Post-Feminist Puritanism: Teaching (and Learning from) The Lowell Offering in the 21st Century

Sara Appel

Abstract


Based on an analysis of classroom discussions and online reading responses, this essay explores how an all-women group of University of Pittsburgh undergraduates responded to The Lowell Offering, a collection of writings by mid-19th century women textile workers. While Facebook Chief Operating Officer Sheryl Sandberg equates “leaning in” to claim one’s place in the male-dominated corporate world with youthful feminist success, what to make of the inspiration these ambitious women students found in puritanical representations of self-sacrificial factory girls? Far from being a sign of substantive progress in women’s rights, the author argues that the “post-feminist” discursive environment shaping these students’ sense of themselves as twenty-first century women workers is rather a symptom of the mutually reinforcing relationship between neoliberal market imperatives and traditional femininity.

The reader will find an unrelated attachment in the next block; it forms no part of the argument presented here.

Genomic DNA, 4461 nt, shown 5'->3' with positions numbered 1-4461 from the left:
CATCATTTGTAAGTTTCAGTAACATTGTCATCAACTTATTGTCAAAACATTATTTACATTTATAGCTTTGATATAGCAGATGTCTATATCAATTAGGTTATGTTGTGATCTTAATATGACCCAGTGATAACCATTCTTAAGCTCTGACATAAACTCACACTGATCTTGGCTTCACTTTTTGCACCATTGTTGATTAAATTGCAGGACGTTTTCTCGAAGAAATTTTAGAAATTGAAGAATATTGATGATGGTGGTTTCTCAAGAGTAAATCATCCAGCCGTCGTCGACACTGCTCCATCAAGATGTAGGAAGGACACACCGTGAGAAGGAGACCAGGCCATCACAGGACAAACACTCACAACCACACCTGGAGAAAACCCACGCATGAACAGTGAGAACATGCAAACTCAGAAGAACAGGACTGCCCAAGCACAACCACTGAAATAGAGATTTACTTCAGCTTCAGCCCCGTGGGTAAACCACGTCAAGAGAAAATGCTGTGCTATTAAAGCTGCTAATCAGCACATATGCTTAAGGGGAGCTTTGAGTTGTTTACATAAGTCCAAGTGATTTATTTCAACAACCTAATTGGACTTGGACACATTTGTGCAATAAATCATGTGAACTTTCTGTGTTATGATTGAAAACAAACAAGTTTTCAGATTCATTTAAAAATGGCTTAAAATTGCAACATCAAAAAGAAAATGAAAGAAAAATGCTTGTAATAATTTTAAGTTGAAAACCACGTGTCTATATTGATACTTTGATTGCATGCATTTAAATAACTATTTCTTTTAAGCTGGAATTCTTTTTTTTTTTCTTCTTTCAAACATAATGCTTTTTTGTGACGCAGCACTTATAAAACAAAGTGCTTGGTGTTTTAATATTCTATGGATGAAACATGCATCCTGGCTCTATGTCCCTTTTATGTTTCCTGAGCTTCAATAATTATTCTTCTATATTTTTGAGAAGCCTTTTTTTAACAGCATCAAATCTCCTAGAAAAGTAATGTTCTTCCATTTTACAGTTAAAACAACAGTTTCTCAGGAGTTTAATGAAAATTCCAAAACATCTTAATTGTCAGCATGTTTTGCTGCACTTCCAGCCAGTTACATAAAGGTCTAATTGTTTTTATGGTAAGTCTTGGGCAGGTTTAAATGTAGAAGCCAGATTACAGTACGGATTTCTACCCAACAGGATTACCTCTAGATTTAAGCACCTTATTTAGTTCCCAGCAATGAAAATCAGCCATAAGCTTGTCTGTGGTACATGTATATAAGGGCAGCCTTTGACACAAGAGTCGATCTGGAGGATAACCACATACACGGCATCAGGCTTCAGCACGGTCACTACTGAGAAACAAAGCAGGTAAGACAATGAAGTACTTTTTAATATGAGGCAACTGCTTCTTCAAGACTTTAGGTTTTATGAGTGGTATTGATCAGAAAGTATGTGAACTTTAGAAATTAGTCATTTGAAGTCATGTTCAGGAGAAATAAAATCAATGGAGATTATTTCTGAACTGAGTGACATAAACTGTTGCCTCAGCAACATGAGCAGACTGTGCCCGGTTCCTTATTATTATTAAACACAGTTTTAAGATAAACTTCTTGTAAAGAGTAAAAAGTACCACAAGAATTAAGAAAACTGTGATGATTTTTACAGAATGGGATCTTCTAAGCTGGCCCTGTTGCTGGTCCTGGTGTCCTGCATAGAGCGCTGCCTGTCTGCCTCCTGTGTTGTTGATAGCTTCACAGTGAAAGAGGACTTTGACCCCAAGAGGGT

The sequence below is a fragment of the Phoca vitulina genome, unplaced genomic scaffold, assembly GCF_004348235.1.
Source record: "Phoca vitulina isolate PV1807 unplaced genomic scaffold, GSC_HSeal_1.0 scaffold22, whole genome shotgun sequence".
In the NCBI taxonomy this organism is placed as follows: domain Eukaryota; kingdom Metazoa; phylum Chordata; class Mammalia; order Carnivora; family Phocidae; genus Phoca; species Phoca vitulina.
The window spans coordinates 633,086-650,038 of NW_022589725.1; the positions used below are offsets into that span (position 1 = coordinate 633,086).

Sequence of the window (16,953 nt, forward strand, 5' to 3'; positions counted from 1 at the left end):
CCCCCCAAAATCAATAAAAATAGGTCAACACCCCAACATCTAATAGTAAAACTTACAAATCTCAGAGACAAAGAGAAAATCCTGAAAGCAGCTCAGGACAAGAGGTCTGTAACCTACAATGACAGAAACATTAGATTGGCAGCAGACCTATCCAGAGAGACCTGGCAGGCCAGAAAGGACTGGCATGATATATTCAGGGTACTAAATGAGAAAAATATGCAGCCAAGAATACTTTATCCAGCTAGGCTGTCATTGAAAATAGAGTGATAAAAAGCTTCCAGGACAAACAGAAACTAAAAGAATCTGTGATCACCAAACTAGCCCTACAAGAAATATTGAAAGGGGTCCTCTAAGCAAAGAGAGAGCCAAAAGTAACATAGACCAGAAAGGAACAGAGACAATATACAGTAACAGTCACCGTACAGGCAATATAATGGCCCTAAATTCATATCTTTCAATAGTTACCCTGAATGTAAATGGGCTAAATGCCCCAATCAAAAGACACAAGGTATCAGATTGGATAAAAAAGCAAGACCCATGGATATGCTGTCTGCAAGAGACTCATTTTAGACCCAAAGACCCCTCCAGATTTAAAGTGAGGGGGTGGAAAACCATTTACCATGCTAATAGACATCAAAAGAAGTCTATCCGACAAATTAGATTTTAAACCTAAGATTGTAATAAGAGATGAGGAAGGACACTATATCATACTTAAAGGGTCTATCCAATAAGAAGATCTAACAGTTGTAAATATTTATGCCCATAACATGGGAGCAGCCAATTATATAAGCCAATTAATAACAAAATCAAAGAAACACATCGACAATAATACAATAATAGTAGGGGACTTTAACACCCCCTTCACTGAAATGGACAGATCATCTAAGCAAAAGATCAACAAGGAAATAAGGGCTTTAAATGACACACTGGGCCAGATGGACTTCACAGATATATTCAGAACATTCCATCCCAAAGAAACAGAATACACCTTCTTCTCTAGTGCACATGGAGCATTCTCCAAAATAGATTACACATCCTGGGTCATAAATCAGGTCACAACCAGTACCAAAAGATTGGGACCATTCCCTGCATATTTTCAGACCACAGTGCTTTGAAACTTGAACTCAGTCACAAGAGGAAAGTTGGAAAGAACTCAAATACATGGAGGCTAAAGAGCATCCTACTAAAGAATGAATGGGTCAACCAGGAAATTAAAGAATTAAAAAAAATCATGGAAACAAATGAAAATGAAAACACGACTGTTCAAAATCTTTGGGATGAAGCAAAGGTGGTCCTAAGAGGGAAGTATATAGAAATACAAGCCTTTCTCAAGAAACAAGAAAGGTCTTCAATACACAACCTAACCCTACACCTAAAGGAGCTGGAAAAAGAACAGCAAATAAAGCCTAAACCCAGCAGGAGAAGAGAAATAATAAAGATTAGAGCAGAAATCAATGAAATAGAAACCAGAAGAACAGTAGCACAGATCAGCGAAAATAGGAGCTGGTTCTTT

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References


Eisler, Benita, ed. The Lowell Offering: Writings by New England Mill Women (1840-1845). New York: W.W. Norton & Company, 1998. Print.

hooks, bell. “Rethinking the Nature of Work.” In Feminist Theory: From Margin to Center. Cambridge, MA: South End Press, 1984. 96-107. Print.

Sandberg, Sheryl. Lean In: Women, Work, and the Will to Lead. New York: Alfred A. Knopf, 2013. Print.

Weeks, Kathi. The Problem with Work: Feminism, Marxism, Antiwork Politics, and Postwork Imaginaries. Durham, NC: Duke University Press, 2011. Print.




DOI: https://doi.org/10.5195/rt.2015.138

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Copyright (c) 2015 Sara Appel

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ISSN 1941-0832 (online)